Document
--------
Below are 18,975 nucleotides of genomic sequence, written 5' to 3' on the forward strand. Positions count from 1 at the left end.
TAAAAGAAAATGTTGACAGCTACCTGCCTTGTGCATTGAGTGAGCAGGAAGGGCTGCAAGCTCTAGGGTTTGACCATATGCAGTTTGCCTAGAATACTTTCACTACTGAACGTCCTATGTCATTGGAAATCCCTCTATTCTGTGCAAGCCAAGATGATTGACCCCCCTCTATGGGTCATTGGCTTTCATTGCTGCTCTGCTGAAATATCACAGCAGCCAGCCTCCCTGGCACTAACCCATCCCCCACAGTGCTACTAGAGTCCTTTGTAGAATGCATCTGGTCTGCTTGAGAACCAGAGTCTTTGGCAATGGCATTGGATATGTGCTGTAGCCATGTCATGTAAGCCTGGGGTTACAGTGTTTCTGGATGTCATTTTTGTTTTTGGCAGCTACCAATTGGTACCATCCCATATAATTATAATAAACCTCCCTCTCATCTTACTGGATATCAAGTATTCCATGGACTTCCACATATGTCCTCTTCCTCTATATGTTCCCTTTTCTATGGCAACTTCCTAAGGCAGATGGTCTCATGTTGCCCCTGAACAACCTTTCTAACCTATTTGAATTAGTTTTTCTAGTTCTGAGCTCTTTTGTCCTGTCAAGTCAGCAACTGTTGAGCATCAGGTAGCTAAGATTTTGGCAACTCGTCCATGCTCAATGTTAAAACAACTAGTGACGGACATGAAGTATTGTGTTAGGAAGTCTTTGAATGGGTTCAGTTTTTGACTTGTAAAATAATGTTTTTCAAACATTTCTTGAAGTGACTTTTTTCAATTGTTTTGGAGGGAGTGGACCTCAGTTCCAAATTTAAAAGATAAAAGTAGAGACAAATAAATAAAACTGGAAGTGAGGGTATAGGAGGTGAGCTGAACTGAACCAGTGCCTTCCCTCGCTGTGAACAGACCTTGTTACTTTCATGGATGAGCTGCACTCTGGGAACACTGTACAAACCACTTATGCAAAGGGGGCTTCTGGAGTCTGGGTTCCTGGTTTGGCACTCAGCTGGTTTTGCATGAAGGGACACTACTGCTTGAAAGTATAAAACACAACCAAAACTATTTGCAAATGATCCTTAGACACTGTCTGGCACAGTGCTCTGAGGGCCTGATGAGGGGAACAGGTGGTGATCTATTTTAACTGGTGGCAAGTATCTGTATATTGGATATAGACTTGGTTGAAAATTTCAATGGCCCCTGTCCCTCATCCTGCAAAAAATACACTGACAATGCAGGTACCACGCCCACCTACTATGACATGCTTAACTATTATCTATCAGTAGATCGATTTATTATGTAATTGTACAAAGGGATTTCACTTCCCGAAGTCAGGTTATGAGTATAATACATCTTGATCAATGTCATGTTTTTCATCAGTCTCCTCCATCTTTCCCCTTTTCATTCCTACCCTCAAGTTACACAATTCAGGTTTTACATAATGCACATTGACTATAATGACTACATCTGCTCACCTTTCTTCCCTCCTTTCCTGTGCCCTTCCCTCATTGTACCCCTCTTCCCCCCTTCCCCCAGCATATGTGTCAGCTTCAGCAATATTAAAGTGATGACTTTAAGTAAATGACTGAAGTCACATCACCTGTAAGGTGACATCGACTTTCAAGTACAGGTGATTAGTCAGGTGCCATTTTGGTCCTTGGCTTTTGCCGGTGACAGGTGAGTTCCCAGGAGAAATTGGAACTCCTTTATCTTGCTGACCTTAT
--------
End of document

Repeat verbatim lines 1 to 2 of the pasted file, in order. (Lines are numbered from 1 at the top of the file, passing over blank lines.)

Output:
Below are 18,975 nucleotides of genomic sequence, written 5' to 3' on the forward strand. Positions count from 1 at the left end.
TAAAAGAAAATGTTGACAGCTACCTGCCTTGTGCATTGAGTGAGCAGGAAGGGCTGCAAGCTCTAGGGTTTGACCATATGCAGTTTGCCTAGAATACTTTCACTACTGAACGTCCTATGTCATTGGAAATCCCTCTATTCTGTGCAAGCCAAGATGATTGACCCCCCTCTATGGGTCATTGGCTTTCATTGCTGCTCTGCTGAAATATCACAGCAGCCAGCCTCCCTGGCACTAACCCATCCCCCACAGTGCTACTAGAGTCCTTTGTAGAATGCATCTGGTCTGCTTGAGAACCAGAGTCTTTGGCAATGGCATTGGATATGTGCTGTAGCCATGTCATGTAAGCCTGGGGTTACAGTGTTTCTGGATGTCATTTTTGTTTTTGGCAGCTACCAATTGGTACCATCCCATATAATTATAATAAACCTCCCTCTCATCTTACTGGATATCAAGTATTCCATGGACTTCCACATATGTCCTCTTCCTCTATATGTTCCCTTTTCTATGGCAACTTCCTAAGGCAGATGGTCTCATGTTGCCCCTGAACAACCTTTCTAACCTATTTGAATTAGTTTTTCTAGTTCTGAGCTCTTTTGTCCTGTCAAGTCAGCAACTGTTGAGCATCAGGTAGCTAAGATTTTGGCAACTCGTCCATGCTCAATGTTAAAACAACTAGTGACGGACATGAAGTATTGTGTTAGGAAGTCTTTGAATGGGTTCAGTTTTTGACTTGTAAAATAATGTTTTTCAAACATTTCTTGAAGTGACTTTTTTCAATTGTTTTGGAGGGAGTGGACCTCAGTTCCAAATTTAAAAGATAAAAGTAGAGACAAATAAATAAAACTGGAAGTGAGGGTATAGGAGGTGAGCTGAACTGAACCAGTGCCTTCCCTCGCTGTGAACAGACCTTGTTACTTTCATGGATGAGCTGCACTCTGGGAACACTGTACAAACCACTTATGCAAAGGGGGCTTCTGGAGTCTGGGTTCCTGGTTTGGCACTCAGCTGGTTTTGCATGAAGGGACACTACTGCTTGAAAGTATAAAACACAACCAAAACTATTTGCAAATGATCCTTAGACACTGTCTGGCACAGTGCTCTGAGGGCCTGATGAGGGGAACAGGTGGTGATCTATTTTAACTGGTGGCAAGTATCTGTATATTGGATATAGACTTGGTTGAAAATTTCAATGGCCCCTGTCCCTCATCCTGCAAAAAATACACTGACAATGCAGGTACCACGCCCACCTACTATGACATGCTTAACTATTATCTATCAGTAGATCGATTTATTATGTAATTGTACAAAGGGATTTCACTTCCCGAAGTCAGGTTATGAGTATAATACATCTTGATCAATGTCATGTTTTTCATCAGTCTCCTCCATCTTTCCCCTTTTCATTCCTACCCTCAAGTTACACAATTCAGGTTTTACATAATGCACATTGACTATAATGACTACATCTGCTCACCTTTCTTCCCTCCTTTCCTGTGCCCTTCCCTCATTGTACCCCTCTTCCCCCCTTCCCCCAGCATATGTGTCAGCTTCAGCAATATTAAAGTGATGACTTTAAGTAAATGACTGAAGTCACATCACCTGTAAGGTGACATCGACTTTCAAGTACAGGTGATTAGTCAGGTGCCATTTTGGTCCTTGGCTTTTGCCGGTGACAGGTGAGTTCCCAGGAGAAATTGGAACTCCTTTATCTTGCTGACCTTAT